Local people had been calling for a proper crossing in this location for several years prior to the fatality. They were told a crossing wasn’t warranted because there were not enough people trying to cross. That’s like saying a bridge is not necessary because no one is trying to swim across the alligator-infested river.
John Bonner’s death affected several advocates precisely because of this – they wonder if they had pushed harder, would the crash have happened?
The same is happening now – we’re dreading another crash with ghastly consequences. If only we could convey the sense of urgency we feel to AT.
The spot where it happened is shown below.
The Herald’s defender of the inner suburb rule breakers and opponents to change, Bernard Orsman, has been at it again with a series of articles of residents complaining that AT are carrying out enforcement on people parking illegally.
The Automobile Association is lining up with angry residents in central Auckland over a crackdown by Auckland Transport on cars parked in the entrance to driveways.
AT has been issuing $40 fines after emailing permit holders at 14 residential parking zones to tell them that parking over driveways is an offence.
The Herald has received numerous complaints about the crackdown, including one woman in Freemans Bay who has been ticketed three times for parking in the entrance to her driveway in Franklin Rd.
Mark Stockdale, the AA’s principal adviser regulations, said it is unfair to ticket people when they are trying to do the right thing by using unused space to park.
He said photographs in the Herald showed houses without garages or parking on properties, and lots of space on wide berms.
“Why is that a problem if they can’t park on the street?” he said.
Stockdale said people should park on the street if there is space and it is a “no brainer” to fine people for parking over the footpath.
But, he said, people are trying to be courteous in getting their cars off the road, particularly in narrow streets, for rubbish trucks and emergency vehicles.
There are few things here. Firstly, people don’t own the space outside their property boundary, just like they don’t own the space on the street outside their house. Also Mark, people don’t have driveways if they don’t have “garages or parking on properties”
As noted, the areas AT seem to be looking at are those with residential parking zones. These are areas where AT are already bending over backwards to make life easier for residents by implementing residential parking zones to prevent anyone but residents from parking. Residents only need to pay $70 annually per vehicle to take advantage of this. A ridiculously cheap price to be able to effectively privatised public space – I believe there have even been some homeowners who have converted garages into additional rooms because it’s now so easy to park on the street.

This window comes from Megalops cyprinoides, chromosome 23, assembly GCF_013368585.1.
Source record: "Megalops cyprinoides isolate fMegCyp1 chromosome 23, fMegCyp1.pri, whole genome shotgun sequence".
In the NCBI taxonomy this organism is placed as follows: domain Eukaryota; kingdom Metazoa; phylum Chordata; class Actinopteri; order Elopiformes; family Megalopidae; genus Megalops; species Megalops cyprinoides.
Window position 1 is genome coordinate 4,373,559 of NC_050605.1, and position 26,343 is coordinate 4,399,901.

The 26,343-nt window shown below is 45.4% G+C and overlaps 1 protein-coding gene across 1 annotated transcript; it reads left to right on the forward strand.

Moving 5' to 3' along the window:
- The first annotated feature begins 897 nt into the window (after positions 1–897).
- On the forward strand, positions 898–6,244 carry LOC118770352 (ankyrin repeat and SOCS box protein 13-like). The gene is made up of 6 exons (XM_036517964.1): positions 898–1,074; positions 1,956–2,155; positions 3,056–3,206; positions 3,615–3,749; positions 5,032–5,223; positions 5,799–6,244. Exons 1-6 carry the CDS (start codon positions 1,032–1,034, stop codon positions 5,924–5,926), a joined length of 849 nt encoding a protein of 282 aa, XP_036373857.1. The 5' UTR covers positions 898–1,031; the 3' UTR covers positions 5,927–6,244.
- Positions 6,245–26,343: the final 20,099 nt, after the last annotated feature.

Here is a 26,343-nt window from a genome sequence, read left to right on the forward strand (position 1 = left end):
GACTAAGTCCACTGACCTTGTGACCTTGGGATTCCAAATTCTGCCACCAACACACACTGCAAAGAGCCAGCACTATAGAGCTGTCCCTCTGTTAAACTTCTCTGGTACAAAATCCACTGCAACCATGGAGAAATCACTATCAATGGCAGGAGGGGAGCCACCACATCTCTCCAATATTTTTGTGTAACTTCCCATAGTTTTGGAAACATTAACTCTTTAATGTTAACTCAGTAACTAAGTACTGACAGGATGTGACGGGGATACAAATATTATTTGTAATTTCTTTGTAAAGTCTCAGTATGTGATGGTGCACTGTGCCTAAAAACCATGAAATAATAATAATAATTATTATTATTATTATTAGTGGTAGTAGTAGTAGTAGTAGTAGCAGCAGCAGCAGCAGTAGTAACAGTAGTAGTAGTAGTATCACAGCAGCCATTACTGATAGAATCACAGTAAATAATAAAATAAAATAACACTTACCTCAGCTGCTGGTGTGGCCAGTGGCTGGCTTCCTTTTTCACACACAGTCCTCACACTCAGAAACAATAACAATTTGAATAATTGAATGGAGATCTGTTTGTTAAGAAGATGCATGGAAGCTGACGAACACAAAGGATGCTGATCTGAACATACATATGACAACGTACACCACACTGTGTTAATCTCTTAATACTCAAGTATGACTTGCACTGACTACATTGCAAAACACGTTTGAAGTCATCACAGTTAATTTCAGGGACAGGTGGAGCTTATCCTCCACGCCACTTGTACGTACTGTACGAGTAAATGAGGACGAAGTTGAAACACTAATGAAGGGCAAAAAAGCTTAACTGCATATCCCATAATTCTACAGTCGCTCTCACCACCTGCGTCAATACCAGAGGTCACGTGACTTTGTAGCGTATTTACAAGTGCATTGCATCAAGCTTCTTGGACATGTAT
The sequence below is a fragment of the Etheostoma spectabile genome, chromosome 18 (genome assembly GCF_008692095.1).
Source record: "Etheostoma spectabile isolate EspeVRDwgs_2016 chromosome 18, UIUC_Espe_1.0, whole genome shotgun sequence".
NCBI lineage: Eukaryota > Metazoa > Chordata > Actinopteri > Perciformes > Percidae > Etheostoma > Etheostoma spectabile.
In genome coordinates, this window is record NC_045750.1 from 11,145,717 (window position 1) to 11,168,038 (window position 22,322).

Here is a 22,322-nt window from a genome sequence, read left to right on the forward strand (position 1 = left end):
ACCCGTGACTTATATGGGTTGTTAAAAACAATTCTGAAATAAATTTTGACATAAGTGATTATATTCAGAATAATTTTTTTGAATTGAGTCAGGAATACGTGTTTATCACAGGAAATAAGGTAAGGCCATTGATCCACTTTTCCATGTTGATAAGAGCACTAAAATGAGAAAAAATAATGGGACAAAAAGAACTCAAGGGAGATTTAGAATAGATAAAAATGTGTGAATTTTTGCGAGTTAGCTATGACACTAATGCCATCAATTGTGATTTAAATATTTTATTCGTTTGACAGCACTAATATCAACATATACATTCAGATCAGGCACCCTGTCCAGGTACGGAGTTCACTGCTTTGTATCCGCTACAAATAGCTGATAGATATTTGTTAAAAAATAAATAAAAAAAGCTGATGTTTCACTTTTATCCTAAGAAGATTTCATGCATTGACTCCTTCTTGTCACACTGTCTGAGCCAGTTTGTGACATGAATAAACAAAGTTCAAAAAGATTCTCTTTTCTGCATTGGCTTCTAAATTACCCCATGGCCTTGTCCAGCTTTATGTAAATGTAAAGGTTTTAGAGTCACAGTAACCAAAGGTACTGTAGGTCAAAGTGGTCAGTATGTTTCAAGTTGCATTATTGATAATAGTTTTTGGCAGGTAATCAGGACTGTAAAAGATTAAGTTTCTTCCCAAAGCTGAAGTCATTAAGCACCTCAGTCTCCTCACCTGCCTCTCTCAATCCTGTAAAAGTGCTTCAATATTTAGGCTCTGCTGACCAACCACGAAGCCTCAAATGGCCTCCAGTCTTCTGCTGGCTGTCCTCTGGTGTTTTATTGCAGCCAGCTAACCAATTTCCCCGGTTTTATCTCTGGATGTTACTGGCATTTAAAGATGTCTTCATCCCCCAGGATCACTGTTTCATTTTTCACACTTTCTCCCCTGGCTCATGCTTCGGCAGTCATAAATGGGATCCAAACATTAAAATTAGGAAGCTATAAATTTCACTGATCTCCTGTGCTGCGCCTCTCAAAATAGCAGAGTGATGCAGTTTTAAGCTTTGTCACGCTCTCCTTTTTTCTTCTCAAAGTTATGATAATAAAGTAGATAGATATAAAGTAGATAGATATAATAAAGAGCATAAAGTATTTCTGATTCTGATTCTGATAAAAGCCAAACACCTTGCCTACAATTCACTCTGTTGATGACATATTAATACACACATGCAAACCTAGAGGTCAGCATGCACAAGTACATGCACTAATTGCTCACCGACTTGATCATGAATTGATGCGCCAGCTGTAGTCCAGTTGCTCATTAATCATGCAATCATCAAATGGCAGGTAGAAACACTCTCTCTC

While people may consider it ‘their driveway’, it’s common for drivers to block parts of the footpath in doing so.
The Herald even highlighted their own examples in their articles. How would a person in a wheelchair get around this?
Of course because it’s AT, they’ll now likely stop doing this and continuing their tradition of trying to keep drivers happy, something one of the residents raises
“This is totally unjustified by an organisation that needs some popularity votes,” Kember said.
One of the issues we have with AT is no matter what they do lots of people will be annoyed at them. They need to stop worrying about it and just do the right thing regardless. Perhaps they should also just remove the parking zones and install proper paid parking at market rates.
Another stage of the New Lynn to Avondale Shared Path Project was underway over Labour Weekend. Watch as one of NZ's largest mobile cranes installs an 18 tonne bridge on St Jude Street. It is now awaiting the connections either side and the finishing touches. pic.twitter.com/c8F1VWUElF
— Auckland Transport (@AklTransport) November 4, 2020
Pretty cool anamorphic street mural in Montreal. pic.twitter.com/aIMByj3uGc
— CJ Hamblin (@cjhamblin) November 4, 2020
The Lightpath will light up every evening until November 14th in celebration of Diwali, the Festival of Lights. Check out the vibrant hues of orange, yellow and fuchsia as you cycle through the night.
— Auckland Transport (@AklTransport) November 5, 2020